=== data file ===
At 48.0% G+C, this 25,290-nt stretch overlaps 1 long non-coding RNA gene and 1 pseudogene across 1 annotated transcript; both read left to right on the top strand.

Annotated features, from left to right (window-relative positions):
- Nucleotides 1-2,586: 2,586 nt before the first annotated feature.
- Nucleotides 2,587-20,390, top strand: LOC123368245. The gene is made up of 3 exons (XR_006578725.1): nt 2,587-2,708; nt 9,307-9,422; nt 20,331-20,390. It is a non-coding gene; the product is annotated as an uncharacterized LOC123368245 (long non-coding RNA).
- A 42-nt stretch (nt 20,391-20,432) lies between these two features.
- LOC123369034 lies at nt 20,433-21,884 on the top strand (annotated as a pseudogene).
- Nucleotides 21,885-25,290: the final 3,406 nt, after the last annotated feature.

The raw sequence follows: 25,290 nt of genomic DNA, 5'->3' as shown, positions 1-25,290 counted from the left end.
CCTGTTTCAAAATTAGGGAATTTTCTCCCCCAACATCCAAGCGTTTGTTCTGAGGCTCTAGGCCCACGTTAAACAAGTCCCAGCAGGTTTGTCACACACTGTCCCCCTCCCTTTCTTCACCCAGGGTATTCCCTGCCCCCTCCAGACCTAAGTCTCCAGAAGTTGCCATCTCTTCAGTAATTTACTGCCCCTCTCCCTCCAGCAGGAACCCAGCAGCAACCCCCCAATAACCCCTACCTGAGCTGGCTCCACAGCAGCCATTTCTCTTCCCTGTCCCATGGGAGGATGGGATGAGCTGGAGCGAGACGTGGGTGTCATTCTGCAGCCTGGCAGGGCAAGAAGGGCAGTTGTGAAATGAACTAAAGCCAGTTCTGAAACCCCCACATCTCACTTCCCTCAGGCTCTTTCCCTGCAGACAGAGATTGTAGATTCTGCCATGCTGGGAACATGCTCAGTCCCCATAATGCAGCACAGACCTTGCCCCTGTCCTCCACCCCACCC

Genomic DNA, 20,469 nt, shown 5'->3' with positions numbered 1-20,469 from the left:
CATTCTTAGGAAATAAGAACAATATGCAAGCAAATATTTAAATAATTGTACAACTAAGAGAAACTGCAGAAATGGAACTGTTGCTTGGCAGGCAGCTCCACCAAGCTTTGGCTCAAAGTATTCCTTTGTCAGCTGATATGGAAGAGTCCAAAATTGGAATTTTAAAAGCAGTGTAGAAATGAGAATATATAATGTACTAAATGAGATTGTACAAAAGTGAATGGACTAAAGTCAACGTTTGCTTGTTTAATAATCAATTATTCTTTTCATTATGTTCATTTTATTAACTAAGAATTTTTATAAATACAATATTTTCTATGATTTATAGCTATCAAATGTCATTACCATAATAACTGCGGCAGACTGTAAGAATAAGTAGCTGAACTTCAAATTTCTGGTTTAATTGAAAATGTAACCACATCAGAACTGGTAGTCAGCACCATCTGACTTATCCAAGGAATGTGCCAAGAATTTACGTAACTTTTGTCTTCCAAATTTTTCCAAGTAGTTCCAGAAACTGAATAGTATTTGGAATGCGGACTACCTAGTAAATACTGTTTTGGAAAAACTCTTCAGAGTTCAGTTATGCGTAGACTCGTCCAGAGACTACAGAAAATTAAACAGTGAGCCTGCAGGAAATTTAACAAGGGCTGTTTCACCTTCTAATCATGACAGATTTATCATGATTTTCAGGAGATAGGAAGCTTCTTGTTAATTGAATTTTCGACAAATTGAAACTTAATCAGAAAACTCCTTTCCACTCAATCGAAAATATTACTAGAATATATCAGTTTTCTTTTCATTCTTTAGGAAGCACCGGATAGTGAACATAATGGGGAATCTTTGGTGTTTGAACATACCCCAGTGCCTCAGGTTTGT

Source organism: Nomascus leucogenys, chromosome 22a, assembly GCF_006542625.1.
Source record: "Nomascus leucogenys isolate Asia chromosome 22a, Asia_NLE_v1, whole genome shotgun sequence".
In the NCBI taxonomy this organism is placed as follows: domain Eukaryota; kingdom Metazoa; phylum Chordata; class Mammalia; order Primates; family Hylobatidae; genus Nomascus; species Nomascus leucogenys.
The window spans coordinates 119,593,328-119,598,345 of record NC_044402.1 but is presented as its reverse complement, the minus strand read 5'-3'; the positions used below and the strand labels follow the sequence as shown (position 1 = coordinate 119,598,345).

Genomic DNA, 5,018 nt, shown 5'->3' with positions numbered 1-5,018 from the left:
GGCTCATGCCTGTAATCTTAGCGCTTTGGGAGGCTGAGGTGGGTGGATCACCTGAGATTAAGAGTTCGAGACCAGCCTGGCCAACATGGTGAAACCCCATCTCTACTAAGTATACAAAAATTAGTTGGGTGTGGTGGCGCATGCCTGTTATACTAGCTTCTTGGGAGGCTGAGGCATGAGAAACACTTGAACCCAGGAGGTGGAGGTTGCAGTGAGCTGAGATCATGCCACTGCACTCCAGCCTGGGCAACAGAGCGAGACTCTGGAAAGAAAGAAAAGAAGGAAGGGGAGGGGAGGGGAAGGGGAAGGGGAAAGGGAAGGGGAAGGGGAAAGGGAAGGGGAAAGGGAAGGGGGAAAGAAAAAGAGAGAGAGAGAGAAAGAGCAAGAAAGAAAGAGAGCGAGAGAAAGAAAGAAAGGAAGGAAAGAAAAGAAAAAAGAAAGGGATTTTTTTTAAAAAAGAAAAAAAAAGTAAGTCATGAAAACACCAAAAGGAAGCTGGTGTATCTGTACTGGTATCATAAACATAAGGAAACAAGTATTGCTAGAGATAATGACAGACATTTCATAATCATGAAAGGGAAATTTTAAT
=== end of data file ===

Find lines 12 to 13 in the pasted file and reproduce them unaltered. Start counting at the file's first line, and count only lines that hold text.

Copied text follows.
Source organism: Nomascus leucogenys, chromosome 22a, assembly GCF_006542625.1.
Source record: "Nomascus leucogenys isolate Asia chromosome 22a, Asia_NLE_v1, whole genome shotgun sequence".